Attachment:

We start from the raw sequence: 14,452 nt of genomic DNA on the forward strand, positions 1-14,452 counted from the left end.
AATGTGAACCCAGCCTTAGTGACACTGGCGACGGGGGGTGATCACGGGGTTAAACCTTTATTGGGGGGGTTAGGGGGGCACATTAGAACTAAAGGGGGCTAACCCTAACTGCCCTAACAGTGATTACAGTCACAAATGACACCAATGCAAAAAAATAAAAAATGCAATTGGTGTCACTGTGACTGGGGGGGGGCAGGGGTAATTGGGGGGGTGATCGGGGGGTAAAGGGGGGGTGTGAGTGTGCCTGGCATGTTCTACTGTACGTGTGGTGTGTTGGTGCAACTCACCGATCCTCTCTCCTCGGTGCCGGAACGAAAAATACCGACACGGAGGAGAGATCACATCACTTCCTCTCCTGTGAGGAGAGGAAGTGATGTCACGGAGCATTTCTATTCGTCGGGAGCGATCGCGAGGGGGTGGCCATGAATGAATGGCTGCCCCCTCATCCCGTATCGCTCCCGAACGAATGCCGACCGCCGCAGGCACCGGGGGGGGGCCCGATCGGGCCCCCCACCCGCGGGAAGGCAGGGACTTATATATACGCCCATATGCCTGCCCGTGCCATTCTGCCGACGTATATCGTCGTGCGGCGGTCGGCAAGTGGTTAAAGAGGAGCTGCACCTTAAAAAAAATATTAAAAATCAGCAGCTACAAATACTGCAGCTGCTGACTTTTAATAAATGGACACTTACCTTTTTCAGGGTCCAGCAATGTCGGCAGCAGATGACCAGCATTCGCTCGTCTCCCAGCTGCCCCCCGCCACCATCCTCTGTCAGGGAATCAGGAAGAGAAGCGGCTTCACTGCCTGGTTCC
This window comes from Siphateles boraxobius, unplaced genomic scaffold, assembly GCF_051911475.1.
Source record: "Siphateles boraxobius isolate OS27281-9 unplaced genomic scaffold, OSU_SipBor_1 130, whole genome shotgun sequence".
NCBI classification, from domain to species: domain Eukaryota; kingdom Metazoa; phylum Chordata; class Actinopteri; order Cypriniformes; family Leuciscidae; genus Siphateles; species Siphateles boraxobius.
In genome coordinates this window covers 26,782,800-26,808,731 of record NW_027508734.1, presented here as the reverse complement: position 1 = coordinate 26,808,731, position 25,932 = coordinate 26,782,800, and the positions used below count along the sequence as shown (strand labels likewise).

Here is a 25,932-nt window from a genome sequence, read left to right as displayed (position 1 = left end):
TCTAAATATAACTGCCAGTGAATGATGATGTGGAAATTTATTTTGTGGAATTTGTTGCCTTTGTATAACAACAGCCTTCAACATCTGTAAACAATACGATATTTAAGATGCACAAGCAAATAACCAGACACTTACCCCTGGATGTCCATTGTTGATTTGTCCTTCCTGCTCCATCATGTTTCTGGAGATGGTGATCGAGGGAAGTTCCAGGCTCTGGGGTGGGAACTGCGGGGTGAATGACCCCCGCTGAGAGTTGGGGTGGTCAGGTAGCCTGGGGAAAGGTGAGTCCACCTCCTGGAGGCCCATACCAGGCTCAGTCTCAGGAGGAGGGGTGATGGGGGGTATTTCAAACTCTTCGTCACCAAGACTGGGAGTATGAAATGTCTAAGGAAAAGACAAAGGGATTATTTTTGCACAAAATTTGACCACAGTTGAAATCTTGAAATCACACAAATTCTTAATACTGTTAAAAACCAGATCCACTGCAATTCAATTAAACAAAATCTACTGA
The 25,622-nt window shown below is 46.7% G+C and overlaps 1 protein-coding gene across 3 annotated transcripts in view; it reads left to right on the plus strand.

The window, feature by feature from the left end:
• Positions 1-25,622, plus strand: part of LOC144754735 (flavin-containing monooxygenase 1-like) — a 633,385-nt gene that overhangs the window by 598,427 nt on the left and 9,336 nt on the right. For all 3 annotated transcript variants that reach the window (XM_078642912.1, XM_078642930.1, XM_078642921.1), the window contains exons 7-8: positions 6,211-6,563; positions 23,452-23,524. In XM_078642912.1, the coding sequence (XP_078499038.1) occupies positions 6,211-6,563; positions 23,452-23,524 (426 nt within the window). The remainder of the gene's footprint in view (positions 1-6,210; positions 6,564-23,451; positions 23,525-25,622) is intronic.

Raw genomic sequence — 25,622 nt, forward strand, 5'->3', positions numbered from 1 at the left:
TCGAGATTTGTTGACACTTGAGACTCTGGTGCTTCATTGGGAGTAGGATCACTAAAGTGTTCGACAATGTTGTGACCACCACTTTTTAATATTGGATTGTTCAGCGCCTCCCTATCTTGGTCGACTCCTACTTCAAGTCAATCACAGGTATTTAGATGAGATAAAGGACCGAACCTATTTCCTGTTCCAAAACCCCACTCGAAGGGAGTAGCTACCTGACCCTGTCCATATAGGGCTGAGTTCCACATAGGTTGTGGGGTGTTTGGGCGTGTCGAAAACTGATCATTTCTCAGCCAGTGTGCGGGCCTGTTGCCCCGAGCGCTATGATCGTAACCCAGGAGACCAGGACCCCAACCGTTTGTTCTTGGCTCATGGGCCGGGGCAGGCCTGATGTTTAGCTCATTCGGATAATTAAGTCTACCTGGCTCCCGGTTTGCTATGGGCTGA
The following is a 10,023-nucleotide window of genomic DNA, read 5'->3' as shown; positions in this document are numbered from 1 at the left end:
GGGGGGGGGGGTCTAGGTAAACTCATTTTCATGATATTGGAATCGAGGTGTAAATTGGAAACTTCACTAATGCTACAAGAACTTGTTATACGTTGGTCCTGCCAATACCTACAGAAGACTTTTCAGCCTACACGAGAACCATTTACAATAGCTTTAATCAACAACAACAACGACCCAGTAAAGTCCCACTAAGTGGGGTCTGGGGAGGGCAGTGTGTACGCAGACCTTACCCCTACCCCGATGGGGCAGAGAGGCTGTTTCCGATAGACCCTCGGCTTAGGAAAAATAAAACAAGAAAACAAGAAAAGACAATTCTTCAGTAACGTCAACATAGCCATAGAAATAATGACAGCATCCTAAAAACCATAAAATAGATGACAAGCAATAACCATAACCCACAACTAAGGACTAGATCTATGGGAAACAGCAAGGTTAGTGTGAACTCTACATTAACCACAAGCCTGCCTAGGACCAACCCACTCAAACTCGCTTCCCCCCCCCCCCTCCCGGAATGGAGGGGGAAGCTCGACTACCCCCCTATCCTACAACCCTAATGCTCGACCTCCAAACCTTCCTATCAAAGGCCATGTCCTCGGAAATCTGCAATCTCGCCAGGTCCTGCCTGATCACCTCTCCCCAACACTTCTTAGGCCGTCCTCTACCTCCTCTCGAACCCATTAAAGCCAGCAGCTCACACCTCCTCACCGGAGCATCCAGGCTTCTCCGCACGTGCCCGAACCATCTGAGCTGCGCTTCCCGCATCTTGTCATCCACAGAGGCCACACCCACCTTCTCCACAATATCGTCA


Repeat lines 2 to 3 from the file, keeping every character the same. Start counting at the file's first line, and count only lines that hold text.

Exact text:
AATGTGAACCCAGCCTTAGTGACACTGGCGACGGGGGGTGATCACGGGGTTAAACCTTTATTGGGGGGGTTAGGGGGGCACATTAGAACTAAAGGGGGCTAACCCTAACTGCCCTAACAGTGATTACAGTCACAAATGACACCAATGCAAAAAAATAAAAAATGCAATTGGTGTCACTGTGACTGGGGGGGGGCAGGGGTAATTGGGGGGGTGATCGGGGGGTAAAGGGGGGGTGTGAGTGTGCCTGGCATGTTCTACTGTACGTGTGGTGTGTTGGTGCAACTCACCGATCCTCTCTCCTCGGTGCCGGAACGAAAAATACCGACACGGAGGAGAGATCACATCACTTCCTCTCCTGTGAGGAGAGGAAGTGATGTCACGGAGCATTTCTATTCGTCGGGAGCGATCGCGAGGGGGTGGCCATGAATGAATGGCTGCCCCCTCATCCCGTATCGCTCCCGAACGAATGCCGACCGCCGCAGGCACCGGGGGGGGGCCCGATCGGGCCCCCCACCCGCGGGAAGGCAGGGACTTATATATACGCCCATATGCCTGCCCGTGCCATTCTGCCGACGTATATCGTCGTGCGGCGGTCGGCAAGTGGTTAAAGAGGAGCTGCACCTTAAAAAAAATATTAAAAATCAGCAGCTACAAATACTGCAGCTGCTGACTTTTAATAAATGGACACTTACCTTTTTCAGGGTCCAGCAATGTCGGCAGCAGATGACCAGCATTCGCTCGTCTCCCAGCTGCCCCCCGCCACCATCCTCTGTCAGGGAATCAGGAAGAGAAGCGGCTTCACTGCCTGGTTCC
This window comes from Siphateles boraxobius, unplaced genomic scaffold, assembly GCF_051911475.1.